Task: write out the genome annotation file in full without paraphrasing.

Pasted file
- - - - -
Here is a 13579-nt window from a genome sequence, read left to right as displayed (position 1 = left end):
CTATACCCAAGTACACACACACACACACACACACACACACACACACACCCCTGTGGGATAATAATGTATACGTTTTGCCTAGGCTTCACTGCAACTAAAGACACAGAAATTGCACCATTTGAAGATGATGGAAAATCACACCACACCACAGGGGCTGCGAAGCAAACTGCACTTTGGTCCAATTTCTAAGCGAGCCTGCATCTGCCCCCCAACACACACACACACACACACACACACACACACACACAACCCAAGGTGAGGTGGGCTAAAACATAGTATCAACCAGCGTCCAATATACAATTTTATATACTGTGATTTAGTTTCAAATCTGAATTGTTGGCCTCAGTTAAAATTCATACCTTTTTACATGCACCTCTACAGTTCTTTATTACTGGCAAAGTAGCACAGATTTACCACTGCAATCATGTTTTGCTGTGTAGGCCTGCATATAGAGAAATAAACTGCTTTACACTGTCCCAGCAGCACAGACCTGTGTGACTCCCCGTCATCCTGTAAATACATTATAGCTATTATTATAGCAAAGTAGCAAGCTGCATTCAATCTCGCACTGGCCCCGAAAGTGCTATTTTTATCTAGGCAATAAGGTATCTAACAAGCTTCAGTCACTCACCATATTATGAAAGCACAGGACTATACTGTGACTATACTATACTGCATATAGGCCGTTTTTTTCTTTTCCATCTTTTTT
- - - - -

Here is a 13579-nt window from a genome sequence, read left to right as displayed (position 1 = left end):
CTATACCCAAGTACACACACACACACACACACACACACACACACACACCCCTGTGGGATAATAATGTATACGTTTTGCCTAGGCTTCACTGCAACTAAAGACACAGAAATTGCACCATTTGAAGATGATGGAAAATCACACCACACCACAGGGGCTGCGAAGCAAACTGCACTTTGGTCCAATTTCTAAGCGAGCCTGCATCTGCCCCCCAACACACACACACACACACACACACACACACACACACAACCCAAGGTGAGGTGGGCTAAAACATAGTATCAACCAGCGTCCAATATACAATTTTATATACTGTGATTTAGTTTCAAATCTGAATTGTTGGCCTCAGTTAAAATTCATACCTTTTTACATGCACCTCTACAGTTCTTTATTACTGGCAAAGTAGCACAGATTTACCACTGCAATCATGTTTTGCTGTGTAGGCCTGCATATAGAGAAATAAACTGCTTTACACTGTCCCAGCAGCACAGACCTGTGTGACTCCCCGTCATCCTGTAAATACATTATAGCTATTATTATAGCAAAGTAGCAAGCTGCATTCAATCTCGCACTGGCCCCGAAAGTGCTATTTTTATCTAGGCAATAAGGTATCTAACAAGCTTCAGTCACTCACCATATTATGAAAGCACAGGACTATACTGTGACTATACTATACTGCATATAGGCCGTTTTTTTCTTTTCCATCTTTTTT